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Optics Express

Optics Express

  • Editor: C. Martijn de Sterke
  • Vol. 15, Iss. 15 — Jul. 23, 2007
  • pp: 9849–9858
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A simple and low-power optical limiter for multi-GHz pulse trains

G. Contestabile, M. Presi, R. Proietti, N. Calabretta, and E. Ciaramella  »View Author Affiliations


Optics Express, Vol. 15, Issue 15, pp. 9849-9858 (2007)
http://dx.doi.org/10.1364/OE.15.009849


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Abstract

We study the limiting-amplification capability of a saturated Semiconductor Optical Amplifier (SOA) followed by an optical band-pass filter. We experimentally demonstrate that this simple optical circuit can be effectively exploited to realize a low-power optical limiter for amplitude-modulated pulse trains at multi-GHz repetition rate. We report very large amplitude-modulation-reduction factors for the case of 20 and 40 GHz pulse trains that are super-imposed with modulating frequencies ranging from 100kHz to several GHz.

© 2007 Optical Society of America

1. Introduction

Fig. 1. Scheme of the limiting amplification in a saturated SOA.

2. Working principle

Fig. 2. Typical evolution of the optical spectrum and of the oscilloscope trace (in persistence mode) of an over-modulated 20 GHz pulse train inside the limiting circuit.

The bandwidth of such filter must be so large to select only part of the output spectrum. As it is reported in the following sections, this band-pass filtering process has a twofold action both on the output pulse shape and on the frequency response of the process. By selecting part of the chirped spectrum it determines the pulse shape and, at the same time, by removing part of the spectral components it speeds up the process [11

11. Y. Liu, E. Tangdiongga, Z. Li, S. Zhang, H. de Waardt, G. D. Khoe, and H. J. S. Dorren, “Error-free all-optical wavelength conversion at 160 gb/s using a semiconductor optical amplifier and an optical bandpass filter,” J. Lightwave Technol. 24, 230–236 (2006). [CrossRef]

]. To summarize those concepts we report in Fig. 2 an example of the evolution of the optical spectrum and of the corresponding pulse trace through the limiting circuit. In this case a 20 GHz input pulse sequence is affected by a certain amplitude modulation. After the SOA, the modulation is practically removed, but the pulses are distorted as a consequence of the spectral chirp. The output filter selects only part of the spectrum reformatting the pulses.

Fig. 3. Behavior of the SOA gain recovery as a function of pulse repetition rate.

Fig. 4. Experimental set-up. TL: Tunable Laser, IM: Intensity Modulator, EDFA: Erbium Doped Fiber Amplifier, OI: Optical Isolator, SOA: Semiconductor Optical Amplifier, BPF: Band Pass Filter.

This suggests that pulse trains with repetition rate even exceeding 100 GHz could be managed although at the cost of a weaker limiting capability [12

12. Y. Ueno, S. Nakamura, and K. Tajima, “Nonlinear phase shift induced by semiconductor optical amplifiers with control pulses at repetition frequencies in the 40–160 GHz range for use in ultrahigh-speed all-optical signal processing,” J. Opt.Soc. B 19, 2573–2589 (2002). [CrossRef]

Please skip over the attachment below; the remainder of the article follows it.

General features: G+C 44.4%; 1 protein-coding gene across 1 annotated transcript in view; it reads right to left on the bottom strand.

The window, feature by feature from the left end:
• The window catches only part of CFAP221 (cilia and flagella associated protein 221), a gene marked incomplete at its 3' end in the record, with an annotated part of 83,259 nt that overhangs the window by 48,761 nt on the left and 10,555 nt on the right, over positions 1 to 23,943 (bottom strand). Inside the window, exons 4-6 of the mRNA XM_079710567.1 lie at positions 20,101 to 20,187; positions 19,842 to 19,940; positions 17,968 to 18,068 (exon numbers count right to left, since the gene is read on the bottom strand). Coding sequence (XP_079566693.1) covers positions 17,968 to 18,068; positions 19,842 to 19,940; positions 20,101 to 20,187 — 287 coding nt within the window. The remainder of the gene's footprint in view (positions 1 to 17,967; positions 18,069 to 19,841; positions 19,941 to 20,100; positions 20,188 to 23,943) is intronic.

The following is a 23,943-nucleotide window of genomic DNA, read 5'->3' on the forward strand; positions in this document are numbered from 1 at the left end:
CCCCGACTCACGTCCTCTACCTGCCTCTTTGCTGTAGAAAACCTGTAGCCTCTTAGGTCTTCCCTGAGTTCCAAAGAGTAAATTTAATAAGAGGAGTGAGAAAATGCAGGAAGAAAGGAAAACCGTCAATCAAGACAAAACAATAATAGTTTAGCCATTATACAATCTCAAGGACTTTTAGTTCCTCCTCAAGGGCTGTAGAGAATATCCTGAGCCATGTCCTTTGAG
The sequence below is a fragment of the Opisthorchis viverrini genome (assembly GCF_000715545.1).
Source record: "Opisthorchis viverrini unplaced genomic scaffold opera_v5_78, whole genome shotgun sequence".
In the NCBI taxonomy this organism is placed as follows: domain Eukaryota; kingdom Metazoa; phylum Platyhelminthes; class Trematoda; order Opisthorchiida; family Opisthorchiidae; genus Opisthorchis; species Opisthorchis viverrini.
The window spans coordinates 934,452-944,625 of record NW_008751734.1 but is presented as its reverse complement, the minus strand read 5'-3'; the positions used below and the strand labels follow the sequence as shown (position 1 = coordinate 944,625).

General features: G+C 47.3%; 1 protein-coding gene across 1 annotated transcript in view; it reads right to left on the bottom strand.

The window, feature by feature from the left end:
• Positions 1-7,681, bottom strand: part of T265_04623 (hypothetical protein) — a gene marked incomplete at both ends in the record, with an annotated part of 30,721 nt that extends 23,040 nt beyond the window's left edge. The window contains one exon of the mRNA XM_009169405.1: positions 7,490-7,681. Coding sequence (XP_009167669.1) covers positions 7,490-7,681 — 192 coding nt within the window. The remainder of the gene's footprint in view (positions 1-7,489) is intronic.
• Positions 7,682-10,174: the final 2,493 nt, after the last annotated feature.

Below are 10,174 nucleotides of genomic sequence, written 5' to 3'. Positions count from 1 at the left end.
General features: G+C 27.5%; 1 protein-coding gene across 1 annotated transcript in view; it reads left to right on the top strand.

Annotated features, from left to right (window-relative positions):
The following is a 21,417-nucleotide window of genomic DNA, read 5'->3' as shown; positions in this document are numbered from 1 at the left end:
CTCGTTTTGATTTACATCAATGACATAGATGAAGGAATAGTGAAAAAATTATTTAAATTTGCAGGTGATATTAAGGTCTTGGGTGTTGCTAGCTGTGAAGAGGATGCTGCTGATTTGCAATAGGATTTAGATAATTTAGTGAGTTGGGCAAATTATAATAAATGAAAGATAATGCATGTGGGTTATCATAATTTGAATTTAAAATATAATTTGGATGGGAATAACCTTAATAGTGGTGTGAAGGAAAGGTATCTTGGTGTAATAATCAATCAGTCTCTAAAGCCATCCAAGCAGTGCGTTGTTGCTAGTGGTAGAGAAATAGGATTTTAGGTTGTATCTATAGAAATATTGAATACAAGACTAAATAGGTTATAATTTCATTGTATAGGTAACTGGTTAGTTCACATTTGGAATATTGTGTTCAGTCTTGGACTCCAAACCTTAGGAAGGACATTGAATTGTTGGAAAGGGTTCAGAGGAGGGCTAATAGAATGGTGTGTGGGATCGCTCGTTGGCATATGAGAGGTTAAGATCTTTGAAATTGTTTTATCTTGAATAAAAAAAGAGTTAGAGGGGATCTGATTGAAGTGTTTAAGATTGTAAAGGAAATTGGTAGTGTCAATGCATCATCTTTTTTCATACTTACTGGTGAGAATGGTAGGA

]. Finally, the last critical parameter of the scheme is the wavelength position of the output bandpass filter in respect to the input signal. Indeed, the combination of SOA and the filter provides a threshold-like input/output transfer function. We will see in the following how this transfer function depends on the offset of the filter with respect to the input wavelength. On the other hand, the filter position determines also the shape of the output pulses. We found that a good trade-off between the limiting effect and proper pulse shape can be obtained setting the filter maximum close to the input wavelength.

3. Experiment and discussion

The experimental set-up used for the power limiter characterization is reported in Fig. 4. An optical carrier at λ=1551.5 nm was generated by a continuous wave tunable laser. The pulses were carved by means of an intensity modulator driven by an electrical waveform generator. We used a LiNbO3 Mach-Zehnder modulator to generate the 20 GHz pulse trains (having 20 ps duration), and an Electro Absorption Modulator for the 40 GHz case obtaining 6 ps-long pulses. The amplitude modulation was superimposed by means of an additional intensity modulator driven by a sinusoidal signal from a wide-band waveform generator. Both the modulation depth and the frequency of this over modulating signal were tuned by adjusting the modulator bias and changing the frequency of the electrical waveform generator. The two electrical waveform generators were free running (not synchronized each other) in order to have no fixed phase relation. This condition guarantees to have an effective over modulation also for the high frequencies (in the GHz range) that are comparable with the pulse repetition rate. The signal was then amplified by an erbium doped fiber amplifier and power controlled by means of a variable optical attenuator. The limiting circuit was composed by an optical isolator, an SOA and a 0.8 nm tunable band-pass filter.

Fig. 5. (a). Typical static transfer function of the limiting circuit at varying the output band-pass filter position. b) Detail of the transfer function.

The SOA was a polarization insensitive pigtailed device with 28 dB small signal gain, around 200 ps full gain recovery time and 6 dBm output saturation power at 200 mA driving current. The output signal was analyzed by usual test instruments. In order to characterize the circuit, we measured the input-output static transfer function for different filter positions, i.e., the output power of un-modulated pulses at various average input power values.

Fig. 6. AMR vs. SOA average input power for 20 GHz pulse trains overmodulated at 5 GHz at 50 and 80% modulation depths.

Fig. 7. (a). AMR vs. modulation frequency for 20 GHz pulse trains with 50 and 80% modulation depths. b) Input/output evolution of 80%-modulated pulse train (at 200 MHz modulation frequency).

Fig. 8. (a). AMR vs. modulation frequency for 20 GHz pulse trains with 80% modulation depth with and without output filter. b) Detail in linear scale.

Fig. 9. (a). AMR vs. modulation frequency for 40 GHz pulse trains with 50 and 80% modulation depths. b) Input/output evolution of 80%-modulated pulse train (at 100 kHz modulation frequency).

In Fig. 9(b) we report, as an example, the input/output traces of 40 GHz pulses that are 80% overmodulated at 100 kHz. In this case the AMR is around 27 dB and it has the effect to completely reshape the pulses.

Fig. 10. Comparison of the AMR response in the GHz range with and without output filter.